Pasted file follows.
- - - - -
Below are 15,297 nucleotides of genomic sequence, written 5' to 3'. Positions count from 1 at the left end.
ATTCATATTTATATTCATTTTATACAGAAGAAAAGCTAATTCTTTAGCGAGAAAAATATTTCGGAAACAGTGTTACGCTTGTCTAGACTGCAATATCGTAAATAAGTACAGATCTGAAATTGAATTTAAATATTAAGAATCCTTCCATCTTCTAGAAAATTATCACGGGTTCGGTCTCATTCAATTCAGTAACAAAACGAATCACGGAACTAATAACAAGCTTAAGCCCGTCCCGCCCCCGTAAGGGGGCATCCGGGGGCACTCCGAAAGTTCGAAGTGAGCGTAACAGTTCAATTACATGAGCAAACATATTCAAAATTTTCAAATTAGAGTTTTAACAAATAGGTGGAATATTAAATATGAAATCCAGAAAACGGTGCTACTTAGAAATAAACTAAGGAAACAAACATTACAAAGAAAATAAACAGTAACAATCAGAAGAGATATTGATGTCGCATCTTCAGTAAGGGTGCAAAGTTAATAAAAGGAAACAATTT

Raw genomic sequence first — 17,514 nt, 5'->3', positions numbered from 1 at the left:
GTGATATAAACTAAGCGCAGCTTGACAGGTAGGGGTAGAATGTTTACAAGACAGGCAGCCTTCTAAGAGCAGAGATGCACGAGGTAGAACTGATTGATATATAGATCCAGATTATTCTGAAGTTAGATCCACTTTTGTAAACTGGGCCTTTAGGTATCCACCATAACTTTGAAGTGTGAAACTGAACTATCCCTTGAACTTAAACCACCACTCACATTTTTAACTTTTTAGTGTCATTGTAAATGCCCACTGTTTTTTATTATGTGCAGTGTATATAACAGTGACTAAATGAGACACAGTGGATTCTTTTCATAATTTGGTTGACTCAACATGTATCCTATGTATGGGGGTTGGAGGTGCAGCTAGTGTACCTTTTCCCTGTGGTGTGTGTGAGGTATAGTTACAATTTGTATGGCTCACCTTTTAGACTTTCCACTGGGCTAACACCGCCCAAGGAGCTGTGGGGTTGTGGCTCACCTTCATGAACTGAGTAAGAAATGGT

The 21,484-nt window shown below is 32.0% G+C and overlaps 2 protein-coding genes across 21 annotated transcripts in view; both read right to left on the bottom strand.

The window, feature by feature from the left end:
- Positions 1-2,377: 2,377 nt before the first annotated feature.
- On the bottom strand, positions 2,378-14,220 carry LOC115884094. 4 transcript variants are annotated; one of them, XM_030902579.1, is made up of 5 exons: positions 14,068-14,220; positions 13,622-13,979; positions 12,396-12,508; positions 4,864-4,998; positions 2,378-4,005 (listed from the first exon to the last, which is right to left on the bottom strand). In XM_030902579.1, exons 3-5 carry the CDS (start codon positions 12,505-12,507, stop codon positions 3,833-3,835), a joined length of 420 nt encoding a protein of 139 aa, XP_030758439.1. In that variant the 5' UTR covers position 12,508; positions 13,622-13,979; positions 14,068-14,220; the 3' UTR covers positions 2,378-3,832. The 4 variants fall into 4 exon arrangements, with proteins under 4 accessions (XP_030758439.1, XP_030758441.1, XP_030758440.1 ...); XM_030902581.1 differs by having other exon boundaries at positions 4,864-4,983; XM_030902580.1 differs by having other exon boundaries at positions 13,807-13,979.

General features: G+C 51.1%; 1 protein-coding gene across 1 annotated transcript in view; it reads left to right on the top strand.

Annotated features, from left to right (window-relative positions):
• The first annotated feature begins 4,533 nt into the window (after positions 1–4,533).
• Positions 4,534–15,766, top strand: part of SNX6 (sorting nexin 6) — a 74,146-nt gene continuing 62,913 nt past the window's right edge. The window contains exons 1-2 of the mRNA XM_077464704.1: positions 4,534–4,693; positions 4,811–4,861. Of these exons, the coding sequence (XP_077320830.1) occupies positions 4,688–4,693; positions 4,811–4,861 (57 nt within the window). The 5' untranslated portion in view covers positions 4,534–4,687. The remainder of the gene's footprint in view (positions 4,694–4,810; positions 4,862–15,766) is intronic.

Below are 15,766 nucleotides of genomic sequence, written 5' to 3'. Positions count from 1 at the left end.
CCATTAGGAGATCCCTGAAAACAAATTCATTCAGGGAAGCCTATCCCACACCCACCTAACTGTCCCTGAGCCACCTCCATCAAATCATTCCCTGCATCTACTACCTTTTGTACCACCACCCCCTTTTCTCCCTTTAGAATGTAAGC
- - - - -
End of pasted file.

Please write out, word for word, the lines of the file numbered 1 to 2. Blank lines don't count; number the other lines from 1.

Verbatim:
Below are 15,297 nucleotides of genomic sequence, written 5' to 3'. Positions count from 1 at the left end.
ATTCATATTTATATTCATTTTATACAGAAGAAAAGCTAATTCTTTAGCGAGAAAAATATTTCGGAAACAGTGTTACGCTTGTCTAGACTGCAATATCGTAAATAAGTACAGATCTGAAATTGAATTTAAATATTAAGAATCCTTCCATCTTCTAGAAAATTATCACGGGTTCGGTCTCATTCAATTCAGTAACAAAACGAATCACGGAACTAATAACAAGCTTAAGCCCGTCCCGCCCCCGTAAGGGGGCATCCGGGGGCACTCCGAAAGTTCGAAGTGAGCGTAACAGTTCAATTACATGAGCAAACATATTCAAAATTTTCAAATTAGAGTTTTAACAAATAGGTGGAATATTAAATATGAAATCCAGAAAACGGTGCTACTTAGAAATAAACTAAGGAAACAAACATTACAAAGAAAATAAACAGTAACAATCAGAAGAGATATTGATGTCGCATCTTCAGTAAGGGTGCAAAGTTAATAAAAGGAAACAATTT